Our fundamental weakness as a species is that we wield enormous power through our collective knowledge, yet we lack the wisdom to apply it constructively.
Two flaws in our perception as "civilised" human beings allow us to accentuate this weakness without being aware of the implications. The first is our loss of a sense of wonder about the world, and the second is a mental block about our true place in the world. Our ability to manipulate our surroundings has cocooned us from the fact that we are simply another species trying to make a living, and that we are a part of, and not apart from, the environment. This enables us to despoil our surroundings and exploit them for short-term and ephemeral gain and to believe that, whatever mess we make, we can fix it with further applications of our technology.
Martin Wells uses a gentle and characteristically English combination of understatement and perceptive observation to open our eyes to the living world of the oceans through a series of engaging essays. As a biologist of considerable reputation, he has the depth of knowledge and the insight to ensure the accuracy of his observations and give authority to his deductions.
There is no obvious sequence to the essays. The tale of the lugworm's internal clocks is sandwiched between the diving capabilities of sperm whales and the lifestyle of basking sharks. The luminescence of the sea is considered between the merits of drinking seawater (and urine) and the intelligence of dolphins. This does not detract from the impact of the book. Its intention is to surprise, to involve and to engage the curiosity of the reader. It succeeds.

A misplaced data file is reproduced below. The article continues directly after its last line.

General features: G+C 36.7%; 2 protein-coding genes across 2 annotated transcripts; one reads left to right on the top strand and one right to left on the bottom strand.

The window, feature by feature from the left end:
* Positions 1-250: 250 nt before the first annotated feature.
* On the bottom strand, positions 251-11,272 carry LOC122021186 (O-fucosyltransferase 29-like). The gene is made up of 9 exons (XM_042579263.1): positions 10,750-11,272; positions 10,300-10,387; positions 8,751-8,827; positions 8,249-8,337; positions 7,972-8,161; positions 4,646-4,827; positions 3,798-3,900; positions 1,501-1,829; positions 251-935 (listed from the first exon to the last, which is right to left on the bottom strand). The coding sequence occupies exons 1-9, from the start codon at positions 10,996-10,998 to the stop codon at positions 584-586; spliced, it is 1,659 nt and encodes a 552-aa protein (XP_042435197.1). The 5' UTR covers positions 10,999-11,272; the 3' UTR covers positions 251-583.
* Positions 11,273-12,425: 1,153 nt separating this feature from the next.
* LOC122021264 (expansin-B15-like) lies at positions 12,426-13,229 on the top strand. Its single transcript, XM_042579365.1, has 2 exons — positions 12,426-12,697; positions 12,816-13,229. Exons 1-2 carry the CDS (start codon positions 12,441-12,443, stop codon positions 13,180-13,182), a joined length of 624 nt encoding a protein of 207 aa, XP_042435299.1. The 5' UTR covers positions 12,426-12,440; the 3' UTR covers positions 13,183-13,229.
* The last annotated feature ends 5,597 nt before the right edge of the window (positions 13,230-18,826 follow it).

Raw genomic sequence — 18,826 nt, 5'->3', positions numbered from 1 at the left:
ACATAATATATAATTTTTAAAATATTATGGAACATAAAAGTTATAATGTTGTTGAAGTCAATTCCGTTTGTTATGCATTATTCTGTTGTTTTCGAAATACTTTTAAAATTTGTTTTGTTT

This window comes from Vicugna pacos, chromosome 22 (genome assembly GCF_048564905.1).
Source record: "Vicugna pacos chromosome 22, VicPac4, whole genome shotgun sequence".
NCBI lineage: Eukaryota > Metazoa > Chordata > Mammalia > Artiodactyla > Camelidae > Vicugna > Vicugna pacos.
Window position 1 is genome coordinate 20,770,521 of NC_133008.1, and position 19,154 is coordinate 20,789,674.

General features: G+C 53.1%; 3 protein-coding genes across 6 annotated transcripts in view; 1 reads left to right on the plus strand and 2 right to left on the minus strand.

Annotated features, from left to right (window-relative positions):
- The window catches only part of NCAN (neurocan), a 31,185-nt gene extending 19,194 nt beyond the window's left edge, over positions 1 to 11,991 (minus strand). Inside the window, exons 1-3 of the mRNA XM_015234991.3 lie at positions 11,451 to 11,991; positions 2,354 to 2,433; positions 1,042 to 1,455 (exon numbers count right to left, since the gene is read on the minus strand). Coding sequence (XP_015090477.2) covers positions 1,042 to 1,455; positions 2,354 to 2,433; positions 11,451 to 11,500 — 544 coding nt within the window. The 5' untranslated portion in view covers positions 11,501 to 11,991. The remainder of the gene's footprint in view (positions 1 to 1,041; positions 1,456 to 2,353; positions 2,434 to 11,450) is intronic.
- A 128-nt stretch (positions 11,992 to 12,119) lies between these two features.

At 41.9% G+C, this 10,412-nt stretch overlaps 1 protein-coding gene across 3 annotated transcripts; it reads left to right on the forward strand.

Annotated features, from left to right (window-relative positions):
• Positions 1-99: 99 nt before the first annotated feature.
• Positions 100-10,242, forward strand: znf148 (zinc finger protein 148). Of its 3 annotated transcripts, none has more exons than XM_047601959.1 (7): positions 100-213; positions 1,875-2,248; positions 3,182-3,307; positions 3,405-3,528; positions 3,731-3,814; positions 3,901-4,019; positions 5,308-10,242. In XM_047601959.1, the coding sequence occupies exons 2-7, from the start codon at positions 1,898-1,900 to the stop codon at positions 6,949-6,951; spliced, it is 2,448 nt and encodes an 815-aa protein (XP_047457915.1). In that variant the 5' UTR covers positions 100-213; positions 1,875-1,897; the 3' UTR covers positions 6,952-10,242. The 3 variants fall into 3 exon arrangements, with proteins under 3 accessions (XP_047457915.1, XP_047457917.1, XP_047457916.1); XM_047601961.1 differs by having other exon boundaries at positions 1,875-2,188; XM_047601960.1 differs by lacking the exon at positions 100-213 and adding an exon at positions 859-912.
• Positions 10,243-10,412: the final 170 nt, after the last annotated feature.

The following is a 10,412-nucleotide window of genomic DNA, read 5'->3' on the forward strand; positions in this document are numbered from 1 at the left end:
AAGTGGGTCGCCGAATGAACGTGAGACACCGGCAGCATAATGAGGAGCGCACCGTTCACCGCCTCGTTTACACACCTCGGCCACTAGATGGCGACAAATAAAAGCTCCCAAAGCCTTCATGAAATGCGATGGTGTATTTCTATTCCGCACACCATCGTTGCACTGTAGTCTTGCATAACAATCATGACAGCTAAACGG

The individual essays are often circuitous and follow the imaginatively linked chain of consequence employed by a raconteur rather than the logical sequence associated with the scientific approach. Wells entices his readers, and his relaxed but perceptive style conveys information that is sometimes complex and often surprising in a way that registers in the mind and stirs the imagination.
The title essay is a good case in point. Here, he begins with the mystery of the almost indestructible ability of the soft-bodied limpet to find its way back home. Eliminating all options based on navigational skills, he explains that the limpet follows its own ineradicable slime trail using its sense of smell (or taste). He suggests that a facility for measurement and navigation is confined to animals like us that, in contrast to the limpet, have joints. This articulation leads to the manipulation of objects and, for us, of the environment itself. He finishes with a typical sting in the tail: "We think that our sort of animal is more successful than the others, which are forever cut off from the possibility of such clever inventions. Yet we are both here in our millions and only one of us is bashing the ozone layer. Reflect on this the next time you see a limpet."
This is not a book to be read at one sitting. Rather, it is a collection of treats to be savoured. I warmly recommend this book to all those who relish the unusual and enjoy being enlightened. You may even rekindle that sense of wonder, and learn to appreciate the animals that inhabit seven-tenths of our planet.
Michael Whitfield is honorary visiting professor of marine science, University of Plymouth.
Civilisation and the Limpet
Author - Martin Wells
ISBN - 0 7382 017 4X
Publisher - Perseus
Price - £8.95
Pages - 209
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